Why Keeper Supports the FIDO Alliance
IT security experts will tell you that 80% to 90% of breaches could be prevented if organizations enforced stronger password controls. But IT administrators will tell you that convincing people to use strong passwords is a lost cause. No matter how much you educate, cajole and frighten them, a frustratingly large number of people will still safeguard their critical information with “123456.”

That’s why Keeper has joined the FIDO (Fast IDentity Online) Alliance. The FIDO Alliance is working to create technical specifications for an open, scalable, interoperable set of mechanisms that reduce the reliance on passwords. It’s trying to bridge a seemingly contradictory set of objectives. “FIDO is strengthening the authentication process while at the same time making it easier to users,” said Andrew Shikiar, senior director of marketing at the Alliance. “Our goal is to make it easier for enterprises and service providers to move beyond the password.”

FIDO has a unique approach to authentication that uses public key cryptography to create secure authentication credentials that are stored on and never leave the user’s device. Local authentication is important because it both protects user privacy and reduces reliance on passwords stored on third-party servers, which creates an additional vulnerability point. The FIDO Alliance’s approach is in line philosophically with Keeper’s zero-knowledge architecture.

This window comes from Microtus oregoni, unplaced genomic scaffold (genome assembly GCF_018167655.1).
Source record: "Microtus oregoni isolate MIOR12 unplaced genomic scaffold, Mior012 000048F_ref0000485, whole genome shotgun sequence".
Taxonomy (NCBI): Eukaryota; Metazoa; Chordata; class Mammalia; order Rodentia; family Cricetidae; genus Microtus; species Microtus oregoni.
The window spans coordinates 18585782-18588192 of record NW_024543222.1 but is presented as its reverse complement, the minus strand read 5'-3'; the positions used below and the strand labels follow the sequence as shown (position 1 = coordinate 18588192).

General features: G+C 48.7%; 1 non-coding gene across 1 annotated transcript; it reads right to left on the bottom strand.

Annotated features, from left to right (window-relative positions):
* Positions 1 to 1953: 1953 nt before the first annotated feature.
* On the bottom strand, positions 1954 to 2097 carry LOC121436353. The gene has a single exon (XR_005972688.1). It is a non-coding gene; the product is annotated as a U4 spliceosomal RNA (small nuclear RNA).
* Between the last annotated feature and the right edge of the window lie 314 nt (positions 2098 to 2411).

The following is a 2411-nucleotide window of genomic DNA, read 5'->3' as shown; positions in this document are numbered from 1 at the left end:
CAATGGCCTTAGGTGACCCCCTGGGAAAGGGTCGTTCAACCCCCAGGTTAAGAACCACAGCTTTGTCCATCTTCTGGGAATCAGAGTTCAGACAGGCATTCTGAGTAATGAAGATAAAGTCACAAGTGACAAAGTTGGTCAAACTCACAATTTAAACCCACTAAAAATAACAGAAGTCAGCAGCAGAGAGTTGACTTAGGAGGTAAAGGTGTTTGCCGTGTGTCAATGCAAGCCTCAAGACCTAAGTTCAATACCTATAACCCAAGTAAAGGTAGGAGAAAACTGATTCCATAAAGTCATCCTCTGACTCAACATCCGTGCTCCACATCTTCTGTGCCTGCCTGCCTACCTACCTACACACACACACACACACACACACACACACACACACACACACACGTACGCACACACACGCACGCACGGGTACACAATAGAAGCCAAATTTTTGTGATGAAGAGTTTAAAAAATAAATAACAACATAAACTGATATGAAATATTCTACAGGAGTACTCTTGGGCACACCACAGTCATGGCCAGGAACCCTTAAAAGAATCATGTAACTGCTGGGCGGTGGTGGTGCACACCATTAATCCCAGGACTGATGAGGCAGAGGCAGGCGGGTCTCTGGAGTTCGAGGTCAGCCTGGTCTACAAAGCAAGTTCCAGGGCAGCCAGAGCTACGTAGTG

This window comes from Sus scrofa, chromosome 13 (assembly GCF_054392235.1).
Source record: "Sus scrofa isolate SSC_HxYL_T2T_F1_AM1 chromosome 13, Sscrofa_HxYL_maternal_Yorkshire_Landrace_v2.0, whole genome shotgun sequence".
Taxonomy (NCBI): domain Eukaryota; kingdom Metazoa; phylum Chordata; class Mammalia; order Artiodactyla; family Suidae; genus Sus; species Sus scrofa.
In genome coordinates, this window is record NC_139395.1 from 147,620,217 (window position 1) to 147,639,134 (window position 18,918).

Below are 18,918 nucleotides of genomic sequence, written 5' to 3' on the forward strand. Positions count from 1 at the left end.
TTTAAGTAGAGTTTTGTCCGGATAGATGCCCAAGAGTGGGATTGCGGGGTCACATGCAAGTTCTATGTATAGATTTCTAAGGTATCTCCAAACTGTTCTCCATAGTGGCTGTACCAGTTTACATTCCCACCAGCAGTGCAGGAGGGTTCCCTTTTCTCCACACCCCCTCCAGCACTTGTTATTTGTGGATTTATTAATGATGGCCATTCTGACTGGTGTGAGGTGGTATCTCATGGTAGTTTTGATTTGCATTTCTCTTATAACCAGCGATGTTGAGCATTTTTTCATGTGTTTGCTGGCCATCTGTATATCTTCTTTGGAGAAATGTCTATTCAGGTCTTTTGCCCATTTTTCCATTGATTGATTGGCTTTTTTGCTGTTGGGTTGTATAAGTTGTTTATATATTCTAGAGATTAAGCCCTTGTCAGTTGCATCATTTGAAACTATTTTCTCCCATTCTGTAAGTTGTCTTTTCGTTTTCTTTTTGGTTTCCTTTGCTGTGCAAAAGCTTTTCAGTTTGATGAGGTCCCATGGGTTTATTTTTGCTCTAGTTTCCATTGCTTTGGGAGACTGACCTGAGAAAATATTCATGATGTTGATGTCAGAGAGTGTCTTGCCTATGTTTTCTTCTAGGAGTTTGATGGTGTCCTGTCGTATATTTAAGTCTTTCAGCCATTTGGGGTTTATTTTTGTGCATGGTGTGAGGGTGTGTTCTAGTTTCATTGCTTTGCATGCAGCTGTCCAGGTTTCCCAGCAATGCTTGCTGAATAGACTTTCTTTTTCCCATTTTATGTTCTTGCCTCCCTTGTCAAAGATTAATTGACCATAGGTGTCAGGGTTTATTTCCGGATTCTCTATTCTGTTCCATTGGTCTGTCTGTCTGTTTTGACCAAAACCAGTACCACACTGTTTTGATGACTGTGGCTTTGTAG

The use of centralized password databases has been behind the damage of some of the world’s largest security breaches. For example, the two attacks on Yahoo collectively exposed more than one billion user accounts to compromise. Cyber criminals can purchase these lists and use them for “credential stuffing,” or testing the login information on other websites. “The success rate for credential stuffing is as high as two percent, which is staggeringly large,” Shikiar said. “FIDO’s approach to strong authentication can take this threat vector away entirely.”

If two percent doesn’t sound like a lot, consider that running one million usernames and passwords through the authentication process of a bank or stock-trading site at a two-percent success rate translates into 20,000 successful accesses.

The FIDO Alliance is promoting two sets of specifications: Universal Authentication Framework (UAF) and Universal Second Factor (U2F). UAF is most typically implemented in mobile apps. No passwords are involved. Users register their device to an online service by selecting a local authentication mechanism such as a fingerprint, PIN or face/voice recognition, at the service provider’s discretion. From there, users simply repeat the local authentication action whenever they log in.

U2F uses a password complemented by a second factor through a FIDO Security Key such as a USB token — proving that the user is in possession of their device. The use of a second factor enables the service to simplify passwords without compromising security.

The FIDO Client-to-Authenticator Protocol, which is currently in review, provides for the use of smartphones or even wearables as a primary authentication device. Coupled with W3C’s Web Authentication efforts (which will bring native FIDO support to leading web browsers), CTAP will expand FIDO’s reach to a much larger number of users as part of the FIDO 2 project.

In the five years of its existence, the FIDO Alliance has rung up a lot of successes, enlisting more than 250 members ranging from IT organizations to mobile app developers, government organizations, platform providers and financial institutions. Facebook rolled out FIDO authentication in January, extending it to 1.7 billion additional users. Google has been a member since 2014.

Keeper believes in the value of standards as a way to continually move the industry forward. The more organizations that sign on to the FIDO Alliance, the faster the industry can solve the password problem and tackle the next set of challenges. We are proud to be part of that effort.